Chris Marker and Pierre Lhomme made this documentary.
WHAT: One of the earliest Chris Marker films I've seen, and one of the best, it's also at 165 minutes one of the longest he made, certainly the longest he'd directed up to this point in his career. A documentary record of Paris during May of 1962, it's a beautiful work that is finally getting more attention after a recent restoration and Cannes screening. Richard Brody has written an excellent contextualizing piece.
WHERE/WHEN: Screens multiple times daily at the Opera Plaza and the Shattuck, through this Thursday.
WHY: The first of Marker's films to get a full theatrical release in this country since his death last summer, Le Joli Mai is now fifty years old and as relevant as ever. With the Pacific Film Archive in the middle of a retrospective of work by Marker's friend Agnès Varda and this Wednesday showing the latest feature by his one-time collaborator Lynne Sachs (in case you missed it Saturday at Other Cinema, screening along with her Marker-assisting project Three Cheers For the Whale), it's a good week to fan interest in the so-called "Left Bank" filmmakers on bay Area screens.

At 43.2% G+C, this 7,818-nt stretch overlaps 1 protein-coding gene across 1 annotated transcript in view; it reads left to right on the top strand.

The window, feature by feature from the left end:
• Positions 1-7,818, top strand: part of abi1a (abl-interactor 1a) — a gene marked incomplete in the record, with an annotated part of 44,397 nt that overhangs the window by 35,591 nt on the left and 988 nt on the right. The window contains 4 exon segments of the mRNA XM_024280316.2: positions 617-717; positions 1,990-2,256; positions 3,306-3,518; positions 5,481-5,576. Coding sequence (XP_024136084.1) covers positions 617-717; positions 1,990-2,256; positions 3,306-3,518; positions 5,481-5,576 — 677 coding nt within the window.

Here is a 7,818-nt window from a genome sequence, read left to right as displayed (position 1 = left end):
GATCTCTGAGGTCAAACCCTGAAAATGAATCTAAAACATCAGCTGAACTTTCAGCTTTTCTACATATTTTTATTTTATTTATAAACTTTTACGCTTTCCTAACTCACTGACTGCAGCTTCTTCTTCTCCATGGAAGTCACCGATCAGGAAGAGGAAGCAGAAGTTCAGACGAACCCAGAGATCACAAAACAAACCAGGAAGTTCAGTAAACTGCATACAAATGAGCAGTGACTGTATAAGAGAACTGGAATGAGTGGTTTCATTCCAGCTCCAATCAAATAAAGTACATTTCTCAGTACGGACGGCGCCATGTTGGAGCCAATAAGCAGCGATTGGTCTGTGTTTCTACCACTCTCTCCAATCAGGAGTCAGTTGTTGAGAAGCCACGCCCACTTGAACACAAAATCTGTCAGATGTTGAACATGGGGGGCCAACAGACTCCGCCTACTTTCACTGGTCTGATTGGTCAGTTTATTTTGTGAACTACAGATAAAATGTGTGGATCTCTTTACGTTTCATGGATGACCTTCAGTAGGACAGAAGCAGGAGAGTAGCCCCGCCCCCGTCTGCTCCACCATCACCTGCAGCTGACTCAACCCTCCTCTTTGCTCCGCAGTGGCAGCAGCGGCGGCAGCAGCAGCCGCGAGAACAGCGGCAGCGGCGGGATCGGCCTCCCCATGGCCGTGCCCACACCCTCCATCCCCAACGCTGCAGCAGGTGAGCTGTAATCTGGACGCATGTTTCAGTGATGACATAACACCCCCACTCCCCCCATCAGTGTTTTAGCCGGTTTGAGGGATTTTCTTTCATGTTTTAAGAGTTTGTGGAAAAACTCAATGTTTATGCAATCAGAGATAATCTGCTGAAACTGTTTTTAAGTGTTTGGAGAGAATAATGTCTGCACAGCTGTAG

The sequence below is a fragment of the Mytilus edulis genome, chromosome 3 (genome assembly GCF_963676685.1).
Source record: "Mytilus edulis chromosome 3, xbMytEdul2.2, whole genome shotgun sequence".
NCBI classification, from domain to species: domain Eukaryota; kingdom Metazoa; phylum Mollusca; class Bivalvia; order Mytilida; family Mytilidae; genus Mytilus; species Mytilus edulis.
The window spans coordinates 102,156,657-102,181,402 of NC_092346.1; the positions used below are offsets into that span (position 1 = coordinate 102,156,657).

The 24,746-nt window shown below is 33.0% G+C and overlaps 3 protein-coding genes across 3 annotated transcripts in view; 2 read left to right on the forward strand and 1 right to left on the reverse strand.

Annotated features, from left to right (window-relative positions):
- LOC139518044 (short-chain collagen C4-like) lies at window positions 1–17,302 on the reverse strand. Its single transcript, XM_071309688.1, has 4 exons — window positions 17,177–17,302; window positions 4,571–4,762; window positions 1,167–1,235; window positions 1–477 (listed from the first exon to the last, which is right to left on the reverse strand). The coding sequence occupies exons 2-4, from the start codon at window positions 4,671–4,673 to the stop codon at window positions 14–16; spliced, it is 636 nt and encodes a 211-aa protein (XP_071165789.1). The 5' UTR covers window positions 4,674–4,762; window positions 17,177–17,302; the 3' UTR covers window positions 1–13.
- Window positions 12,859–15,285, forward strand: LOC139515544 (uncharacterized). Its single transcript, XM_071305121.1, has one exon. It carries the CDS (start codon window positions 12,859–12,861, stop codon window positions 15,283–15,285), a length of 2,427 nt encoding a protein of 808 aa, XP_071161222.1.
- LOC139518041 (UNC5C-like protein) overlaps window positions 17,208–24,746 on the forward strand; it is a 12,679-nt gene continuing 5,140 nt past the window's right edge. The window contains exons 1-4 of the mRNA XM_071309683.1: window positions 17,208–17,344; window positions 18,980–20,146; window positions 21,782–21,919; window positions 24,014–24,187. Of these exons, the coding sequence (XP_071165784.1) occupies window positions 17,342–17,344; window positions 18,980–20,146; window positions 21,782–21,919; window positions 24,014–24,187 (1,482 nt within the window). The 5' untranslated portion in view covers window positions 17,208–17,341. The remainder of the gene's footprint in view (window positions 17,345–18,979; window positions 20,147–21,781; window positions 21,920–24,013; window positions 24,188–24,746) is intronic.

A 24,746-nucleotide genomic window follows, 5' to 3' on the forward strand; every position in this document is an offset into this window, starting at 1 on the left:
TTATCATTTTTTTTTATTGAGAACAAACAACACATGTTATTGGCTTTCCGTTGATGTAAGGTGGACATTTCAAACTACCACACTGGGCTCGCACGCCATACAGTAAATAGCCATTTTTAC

HOW: The latest restoration is available only digitally.